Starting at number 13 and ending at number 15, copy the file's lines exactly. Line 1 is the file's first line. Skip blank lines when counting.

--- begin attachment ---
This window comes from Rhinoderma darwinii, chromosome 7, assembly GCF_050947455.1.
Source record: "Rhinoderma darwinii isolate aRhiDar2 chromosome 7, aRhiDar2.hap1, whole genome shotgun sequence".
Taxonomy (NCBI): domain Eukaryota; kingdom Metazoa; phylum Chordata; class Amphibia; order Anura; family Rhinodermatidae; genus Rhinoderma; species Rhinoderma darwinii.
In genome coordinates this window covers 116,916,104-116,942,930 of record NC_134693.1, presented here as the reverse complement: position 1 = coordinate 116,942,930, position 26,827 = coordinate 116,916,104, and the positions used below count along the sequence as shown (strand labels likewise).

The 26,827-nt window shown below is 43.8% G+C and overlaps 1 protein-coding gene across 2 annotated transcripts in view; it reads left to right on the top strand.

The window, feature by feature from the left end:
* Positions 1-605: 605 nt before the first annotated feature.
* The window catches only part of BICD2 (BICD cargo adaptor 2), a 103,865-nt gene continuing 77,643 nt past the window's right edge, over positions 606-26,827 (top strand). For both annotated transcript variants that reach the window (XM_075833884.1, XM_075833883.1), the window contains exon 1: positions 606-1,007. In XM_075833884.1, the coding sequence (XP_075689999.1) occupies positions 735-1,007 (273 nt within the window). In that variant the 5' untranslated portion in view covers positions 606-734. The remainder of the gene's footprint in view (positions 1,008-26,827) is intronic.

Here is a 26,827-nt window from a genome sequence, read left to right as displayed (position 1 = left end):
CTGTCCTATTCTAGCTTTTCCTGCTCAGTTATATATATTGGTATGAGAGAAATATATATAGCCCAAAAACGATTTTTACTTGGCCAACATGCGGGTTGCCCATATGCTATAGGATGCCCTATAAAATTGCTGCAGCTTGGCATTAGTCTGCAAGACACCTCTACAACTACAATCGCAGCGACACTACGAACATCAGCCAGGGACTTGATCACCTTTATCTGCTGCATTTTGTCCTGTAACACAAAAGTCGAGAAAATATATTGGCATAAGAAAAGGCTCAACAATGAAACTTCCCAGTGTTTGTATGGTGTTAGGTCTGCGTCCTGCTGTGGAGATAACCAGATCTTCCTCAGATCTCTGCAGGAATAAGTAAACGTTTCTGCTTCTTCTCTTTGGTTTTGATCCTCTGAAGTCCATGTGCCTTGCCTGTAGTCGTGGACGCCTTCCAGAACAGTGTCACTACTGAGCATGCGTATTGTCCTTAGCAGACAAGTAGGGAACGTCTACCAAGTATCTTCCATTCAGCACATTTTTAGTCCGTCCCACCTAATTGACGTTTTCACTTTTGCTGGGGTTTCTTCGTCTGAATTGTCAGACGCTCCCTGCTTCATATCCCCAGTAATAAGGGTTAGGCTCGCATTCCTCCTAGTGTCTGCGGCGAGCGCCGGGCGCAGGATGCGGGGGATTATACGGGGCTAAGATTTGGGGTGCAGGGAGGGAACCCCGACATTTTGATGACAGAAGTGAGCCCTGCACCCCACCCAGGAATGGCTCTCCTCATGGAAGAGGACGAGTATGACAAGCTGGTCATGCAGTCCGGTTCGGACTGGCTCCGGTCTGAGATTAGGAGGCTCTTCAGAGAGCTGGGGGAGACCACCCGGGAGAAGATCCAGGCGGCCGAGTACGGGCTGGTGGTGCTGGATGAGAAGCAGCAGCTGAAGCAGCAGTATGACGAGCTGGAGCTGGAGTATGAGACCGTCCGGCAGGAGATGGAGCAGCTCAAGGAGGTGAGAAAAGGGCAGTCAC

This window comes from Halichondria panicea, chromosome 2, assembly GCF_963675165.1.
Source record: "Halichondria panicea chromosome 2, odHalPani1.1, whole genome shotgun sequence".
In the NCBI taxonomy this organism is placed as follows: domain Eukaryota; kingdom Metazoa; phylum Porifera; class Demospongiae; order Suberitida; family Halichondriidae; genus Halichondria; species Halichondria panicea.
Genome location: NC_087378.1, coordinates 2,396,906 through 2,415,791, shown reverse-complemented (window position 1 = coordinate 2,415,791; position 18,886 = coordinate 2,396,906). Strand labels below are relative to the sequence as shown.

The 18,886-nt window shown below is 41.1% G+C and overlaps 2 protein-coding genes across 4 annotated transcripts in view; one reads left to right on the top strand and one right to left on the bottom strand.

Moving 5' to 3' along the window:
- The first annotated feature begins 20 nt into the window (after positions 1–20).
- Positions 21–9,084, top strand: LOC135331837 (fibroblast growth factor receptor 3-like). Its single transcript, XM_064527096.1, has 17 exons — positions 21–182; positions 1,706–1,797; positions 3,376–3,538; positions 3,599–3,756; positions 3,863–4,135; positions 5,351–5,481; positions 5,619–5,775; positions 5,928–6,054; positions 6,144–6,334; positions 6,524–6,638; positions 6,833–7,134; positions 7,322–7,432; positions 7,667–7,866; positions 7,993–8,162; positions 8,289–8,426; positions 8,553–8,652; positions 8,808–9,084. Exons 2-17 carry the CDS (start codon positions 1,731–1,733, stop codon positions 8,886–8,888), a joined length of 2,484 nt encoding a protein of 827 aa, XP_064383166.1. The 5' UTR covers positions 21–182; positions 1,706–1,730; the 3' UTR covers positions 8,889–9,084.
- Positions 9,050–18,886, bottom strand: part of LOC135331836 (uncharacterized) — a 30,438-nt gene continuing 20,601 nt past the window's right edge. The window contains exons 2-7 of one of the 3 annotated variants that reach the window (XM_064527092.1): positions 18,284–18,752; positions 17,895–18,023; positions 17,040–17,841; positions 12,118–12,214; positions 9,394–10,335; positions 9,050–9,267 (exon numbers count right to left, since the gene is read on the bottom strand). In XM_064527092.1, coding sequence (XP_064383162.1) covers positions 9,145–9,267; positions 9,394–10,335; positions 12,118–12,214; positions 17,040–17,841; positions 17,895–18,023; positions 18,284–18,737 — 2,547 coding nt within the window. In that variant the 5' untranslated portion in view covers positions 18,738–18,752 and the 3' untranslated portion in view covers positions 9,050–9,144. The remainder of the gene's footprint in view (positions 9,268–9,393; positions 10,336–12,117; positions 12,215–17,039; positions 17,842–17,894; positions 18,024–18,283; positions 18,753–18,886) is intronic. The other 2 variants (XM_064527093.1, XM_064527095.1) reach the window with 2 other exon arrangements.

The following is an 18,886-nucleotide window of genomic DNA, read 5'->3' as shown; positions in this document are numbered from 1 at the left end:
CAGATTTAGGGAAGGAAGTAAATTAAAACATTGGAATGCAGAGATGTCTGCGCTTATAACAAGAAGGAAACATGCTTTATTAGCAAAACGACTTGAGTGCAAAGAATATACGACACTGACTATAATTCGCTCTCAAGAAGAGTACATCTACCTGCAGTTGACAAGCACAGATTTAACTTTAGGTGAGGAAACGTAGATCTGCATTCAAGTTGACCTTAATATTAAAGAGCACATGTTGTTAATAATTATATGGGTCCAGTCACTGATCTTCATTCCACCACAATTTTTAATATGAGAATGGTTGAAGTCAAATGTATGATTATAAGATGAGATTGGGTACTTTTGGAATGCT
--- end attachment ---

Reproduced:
In the NCBI taxonomy this organism is placed as follows: domain Eukaryota; kingdom Metazoa; phylum Porifera; class Demospongiae; order Suberitida; family Halichondriidae; genus Halichondria; species Halichondria panicea.
Genome location: NC_087378.1, coordinates 2,396,906 through 2,415,791, shown reverse-complemented (window position 1 = coordinate 2,415,791; position 18,886 = coordinate 2,396,906). Strand labels below are relative to the sequence as shown.

The 18,886-nt window shown below is 41.1% G+C and overlaps 2 protein-coding genes across 4 annotated transcripts in view; one reads left to right on the top strand and one right to left on the bottom strand.